From what I hear, it's fall in most parts of the country; here in San Francisco, it was in the mid-seventies today, glorious and sunny. Everyone keeps telling me it's Indian summer, that sooner or later it's going to be foggy and cold, but for now, I love the weather just the way it is. That said, it's still San Francisco and thus unpredictable; we had a slight cold spell last week in which I had to break out my trench coat for the first time, and which also served as a reminder to me that I had to start working on the Fall Shopping Guide! So here we are.
One of the many fashion quirks of this city is that, perhaps because the weather is more or less constantly on the cool side, people wear boots year round. Like, I got here Labor Day Weekend (which was uncharacteristically hot) and women were wearing knee-high boots. As longtime Cheryl Shops readers know, I love me some boots (especially black ones) so this was welcome news to me, and perhaps an excuse to buy more! Something I've found my closet to be lacking is wedges; they're kind of perfect for SF in that they're more stable than stilettos but they still give you some height. Maybe they're not so practical for navigating the hills, but thankfully it's pretty flat where I live, so yay Lower Pac Heights!
Like many fashion-industry folk, I worship at the altar of Isabel Marant, and if someone handed me $1500, I would gladly buy her Scarlet wedge boots. A more sophisticated evolution of her ripped-off-by-everyone wedge sneakers, the Scarlet combines leather, suede and haircalf in a sleek shape; they're still edgy but look a lot more expensive. (And they are.)
Slightly more palatable in price yet punkier in style are these Tabitha Simmons Harley boots, And while in the past I'd hesitate to wear wedge boots with skirts--they tend to have the unfortunate effect of making your legs look like Gumby's--these are unexpectedly streamlined and sculpted to flatter.
If you're more of an uptown girl (or, in my case, an Upper Pac Heights girl), Derek Lam's Marta boots may be the answer: The leather is more polished, the hardware is gold, and the double buckles are a bit more understated.
These Josie Buckle Boots seem a bit more casual and edgy, with a hidden wedge that hearkens back to Marant's sneakers. (See how it all comes full circle?) Strategically placed buckles help shape the boot and avoid the dreaded blocky effect.
Along similar lines, these Jeffrey Campbell Willis Boots look like biker boots but have a hidden wedge for a stealth leg-lengthening effect. So these are perfect for vain people like me who refuse to wear flats ever. The toe is rounder and the buckles more basic than the rest of the styles here, but now that I'm a Californian, I feel like I need to represent the casual girls out there.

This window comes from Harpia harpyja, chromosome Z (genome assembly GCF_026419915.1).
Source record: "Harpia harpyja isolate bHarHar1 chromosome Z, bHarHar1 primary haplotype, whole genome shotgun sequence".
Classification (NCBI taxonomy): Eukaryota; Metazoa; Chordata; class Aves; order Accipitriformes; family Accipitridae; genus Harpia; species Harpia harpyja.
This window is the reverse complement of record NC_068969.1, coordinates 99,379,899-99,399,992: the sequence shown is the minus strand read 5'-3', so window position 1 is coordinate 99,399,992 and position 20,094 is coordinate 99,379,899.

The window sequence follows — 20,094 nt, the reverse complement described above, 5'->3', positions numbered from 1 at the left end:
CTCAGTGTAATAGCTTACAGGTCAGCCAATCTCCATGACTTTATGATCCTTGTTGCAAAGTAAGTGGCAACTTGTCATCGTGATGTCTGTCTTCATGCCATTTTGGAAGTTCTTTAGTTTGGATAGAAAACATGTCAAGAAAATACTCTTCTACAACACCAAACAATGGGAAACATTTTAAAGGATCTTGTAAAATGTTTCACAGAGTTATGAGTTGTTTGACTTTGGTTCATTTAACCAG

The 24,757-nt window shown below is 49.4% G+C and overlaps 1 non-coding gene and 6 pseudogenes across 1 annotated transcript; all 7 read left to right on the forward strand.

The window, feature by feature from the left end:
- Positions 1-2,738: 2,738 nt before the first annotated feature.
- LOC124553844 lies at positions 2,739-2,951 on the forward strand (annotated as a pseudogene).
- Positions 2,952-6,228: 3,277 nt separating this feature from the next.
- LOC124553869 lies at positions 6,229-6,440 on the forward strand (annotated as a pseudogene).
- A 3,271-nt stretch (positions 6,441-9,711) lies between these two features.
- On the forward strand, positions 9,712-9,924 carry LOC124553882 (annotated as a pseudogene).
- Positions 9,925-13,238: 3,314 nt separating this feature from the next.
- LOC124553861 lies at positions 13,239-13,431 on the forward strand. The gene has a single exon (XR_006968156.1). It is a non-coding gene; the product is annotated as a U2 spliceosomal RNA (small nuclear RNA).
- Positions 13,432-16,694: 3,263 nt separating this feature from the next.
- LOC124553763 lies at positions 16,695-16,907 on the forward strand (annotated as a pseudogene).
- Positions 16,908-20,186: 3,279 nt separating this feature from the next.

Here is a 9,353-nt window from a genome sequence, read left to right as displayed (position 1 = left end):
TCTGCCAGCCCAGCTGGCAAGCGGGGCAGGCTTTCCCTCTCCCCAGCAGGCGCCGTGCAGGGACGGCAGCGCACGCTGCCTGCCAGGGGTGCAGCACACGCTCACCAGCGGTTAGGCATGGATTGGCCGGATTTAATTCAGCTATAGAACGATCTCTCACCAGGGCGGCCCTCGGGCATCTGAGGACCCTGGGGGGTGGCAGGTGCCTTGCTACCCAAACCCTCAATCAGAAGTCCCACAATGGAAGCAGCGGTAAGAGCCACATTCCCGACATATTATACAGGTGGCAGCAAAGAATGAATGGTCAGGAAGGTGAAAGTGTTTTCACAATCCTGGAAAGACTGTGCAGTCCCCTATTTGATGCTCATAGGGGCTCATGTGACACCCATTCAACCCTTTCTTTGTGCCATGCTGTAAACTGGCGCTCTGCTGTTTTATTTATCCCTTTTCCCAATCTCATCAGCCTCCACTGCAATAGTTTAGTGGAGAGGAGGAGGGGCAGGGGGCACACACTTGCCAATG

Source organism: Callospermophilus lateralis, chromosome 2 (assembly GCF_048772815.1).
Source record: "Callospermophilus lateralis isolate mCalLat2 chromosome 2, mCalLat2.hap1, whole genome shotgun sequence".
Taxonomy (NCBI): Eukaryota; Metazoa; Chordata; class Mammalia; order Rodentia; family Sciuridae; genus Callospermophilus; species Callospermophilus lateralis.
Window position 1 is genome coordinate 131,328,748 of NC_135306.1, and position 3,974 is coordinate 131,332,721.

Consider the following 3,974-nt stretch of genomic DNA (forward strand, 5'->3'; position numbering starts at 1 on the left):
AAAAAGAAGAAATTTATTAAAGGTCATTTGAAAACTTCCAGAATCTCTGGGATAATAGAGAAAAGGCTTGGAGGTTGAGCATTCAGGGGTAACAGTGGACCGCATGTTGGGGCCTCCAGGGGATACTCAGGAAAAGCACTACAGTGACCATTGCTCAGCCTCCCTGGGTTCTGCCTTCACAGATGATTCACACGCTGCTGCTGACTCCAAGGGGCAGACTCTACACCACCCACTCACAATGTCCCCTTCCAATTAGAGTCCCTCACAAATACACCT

Back to chic, Alice & Olivia's Owen Wedge Boots take an even simpler approach to the buckled effect; I like the combination of skinny and thicker straps as well as the super-pointy toe. I saw these at Alice & Olivia's presentation last February, and believe me, they made quite the lasting impression.
For the super minimalist, Steve Madden's Jossie boots have no buckles whatsoever, but the pointy toe and streamlined wedge shape remain. And considering the challenge of finding actual leather boots for under $150, I think these are a pretty solid find (with a very comfortable 2-3/4" heel).
For those totally on a budget, there are these Riawna boots from ShoeDazzle, currently available for the introductory price of $24.98 ($49.98 regularly). Yes, they are synthetic, and the hardware is a bit on the flashy side, but the shape is right and they do somehow still have a Marant-esque vibe.
But for the closest Marant experience--without the Marant sticker shock--I recommend Aldo's Jacelyn wedge boots, a point-for-point homage from the mix of materials to the adjustable buckles. Actually leather and a mere $140, they are the most obvious thing since beautiful, sunny weather in the mid-70s. The weather might not last that much longer, but I have a feeling I'll be wearing these boots for months, if not years, to come.